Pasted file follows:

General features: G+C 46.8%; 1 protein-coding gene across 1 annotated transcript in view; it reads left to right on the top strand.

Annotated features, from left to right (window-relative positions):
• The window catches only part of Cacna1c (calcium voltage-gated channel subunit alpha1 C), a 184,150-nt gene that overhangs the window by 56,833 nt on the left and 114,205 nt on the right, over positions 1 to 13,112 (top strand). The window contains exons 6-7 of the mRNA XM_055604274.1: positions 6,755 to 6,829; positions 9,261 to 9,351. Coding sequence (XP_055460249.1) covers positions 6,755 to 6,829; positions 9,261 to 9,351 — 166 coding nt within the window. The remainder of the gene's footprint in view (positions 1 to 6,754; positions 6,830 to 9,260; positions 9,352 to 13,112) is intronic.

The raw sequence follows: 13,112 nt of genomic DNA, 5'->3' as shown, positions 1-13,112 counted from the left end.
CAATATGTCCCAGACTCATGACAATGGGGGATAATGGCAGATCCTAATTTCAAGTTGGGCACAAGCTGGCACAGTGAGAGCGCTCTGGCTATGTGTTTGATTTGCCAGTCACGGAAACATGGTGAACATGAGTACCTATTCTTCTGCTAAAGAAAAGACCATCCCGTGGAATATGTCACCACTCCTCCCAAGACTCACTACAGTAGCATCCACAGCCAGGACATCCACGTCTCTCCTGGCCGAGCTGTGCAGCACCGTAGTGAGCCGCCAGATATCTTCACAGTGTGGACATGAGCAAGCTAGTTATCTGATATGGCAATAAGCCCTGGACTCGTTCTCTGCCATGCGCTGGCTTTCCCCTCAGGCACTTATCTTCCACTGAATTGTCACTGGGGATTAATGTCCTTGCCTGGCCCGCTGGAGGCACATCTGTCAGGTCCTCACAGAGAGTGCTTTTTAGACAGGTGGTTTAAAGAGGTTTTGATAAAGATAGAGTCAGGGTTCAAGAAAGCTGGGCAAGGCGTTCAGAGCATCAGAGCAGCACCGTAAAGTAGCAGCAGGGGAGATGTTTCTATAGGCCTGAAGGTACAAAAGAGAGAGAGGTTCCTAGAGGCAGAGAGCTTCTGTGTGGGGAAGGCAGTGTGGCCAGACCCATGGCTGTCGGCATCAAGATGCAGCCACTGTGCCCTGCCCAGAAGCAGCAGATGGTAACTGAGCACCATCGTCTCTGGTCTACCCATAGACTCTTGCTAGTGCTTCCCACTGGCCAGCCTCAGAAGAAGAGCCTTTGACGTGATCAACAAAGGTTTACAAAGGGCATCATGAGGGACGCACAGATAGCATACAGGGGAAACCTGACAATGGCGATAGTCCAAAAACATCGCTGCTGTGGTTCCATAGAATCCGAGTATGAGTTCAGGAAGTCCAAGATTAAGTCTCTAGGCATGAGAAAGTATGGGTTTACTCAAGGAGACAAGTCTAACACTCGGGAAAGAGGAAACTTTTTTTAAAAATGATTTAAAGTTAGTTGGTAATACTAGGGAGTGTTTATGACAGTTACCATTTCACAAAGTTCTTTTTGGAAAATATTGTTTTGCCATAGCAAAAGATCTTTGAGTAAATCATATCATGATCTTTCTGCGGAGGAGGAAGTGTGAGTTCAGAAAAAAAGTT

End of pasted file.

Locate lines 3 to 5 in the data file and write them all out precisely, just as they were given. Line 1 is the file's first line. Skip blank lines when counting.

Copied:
• The window catches only part of Cacna1c (calcium voltage-gated channel subunit alpha1 C), a 184,150-nt gene that overhangs the window by 56,833 nt on the left and 114,205 nt on the right, over positions 1 to 13,112 (top strand). The window contains exons 6-7 of the mRNA XM_055604274.1: positions 6,755 to 6,829; positions 9,261 to 9,351. Coding sequence (XP_055460249.1) covers positions 6,755 to 6,829; positions 9,261 to 9,351 — 166 coding nt within the window. The remainder of the gene's footprint in view (positions 1 to 6,754; positions 6,830 to 9,260; positions 9,352 to 13,112) is intronic.

The raw sequence follows: 13,112 nt of genomic DNA, 5'->3' as shown, positions 1-13,112 counted from the left end.
CAATATGTCCCAGACTCATGACAATGGGGGATAATGGCAGATCCTAATTTCAAGTTGGGCACAAGCTGGCACAGTGAGAGCGCTCTGGCTATGTGTTTGATTTGCCAGTCACGGAAACATGGTGAACATGAGTACCTATTCTTCTGCTAAAGAAAAGACCATCCCGTGGAATATGTCACCACTCCTCCCAAGACTCACTACAGTAGCATCCACAGCCAGGACATCCACGTCTCTCCTGGCCGAGCTGTGCAGCACCGTAGTGAGCCGCCAGATATCTTCACAGTGTGGACATGAGCAAGCTAGTTATCTGATATGGCAATAAGCCCTGGACTCGTTCTCTGCCATGCGCTGGCTTTCCCCTCAGGCACTTATCTTCCACTGAATTGTCACTGGGGATTAATGTCCTTGCCTGGCCCGCTGGAGGCACATCTGTCAGGTCCTCACAGAGAGTGCTTTTTAGACAGGTGGTTTAAAGAGGTTTTGATAAAGATAGAGTCAGGGTTCAAGAAAGCTGGGCAAGGCGTTCAGAGCATCAGAGCAGCACCGTAAAGTAGCAGCAGGGGAGATGTTTCTATAGGCCTGAAGGTACAAAAGAGAGAGAGGTTCCTAGAGGCAGAGAGCTTCTGTGTGGGGAAGGCAGTGTGGCCAGACCCATGGCTGTCGGCATCAAGATGCAGCCACTGTGCCCTGCCCAGAAGCAGCAGATGGTAACTGAGCACCATCGTCTCTGGTCTACCCATAGACTCTTGCTAGTGCTTCCCACTGGCCAGCCTCAGAAGAAGAGCCTTTGACGTGATCAACAAAGGTTTACAAAGGGCATCATGAGGGACGCACAGATAGCATACAGGGGAAACCTGACAATGGCGATAGTCCAAAAACATCGCTGCTGTGGTTCCATAGAATCCGAGTATGAGTTCAGGAAGTCCAAGATTAAGTCTCTAGGCATGAGAAAGTATGGGTTTACTCAAGGAGACAAGTCTAACACTCGGGAAAGAGGAAACTTTTTTTAAAAATGATTTAAAGTTAGTTGGTAATACTAGGGAGTGTTTATGACAGTTACCATTTCACAAAGTTCTTTTTGGAAAATATTGTTTTGCCATAGCAAAAGATCTTTGAGTAAATCATATCATGATCTTTCTGCGGAGGAGGAAGTGTGAGTTCAGAAAAAAAGTT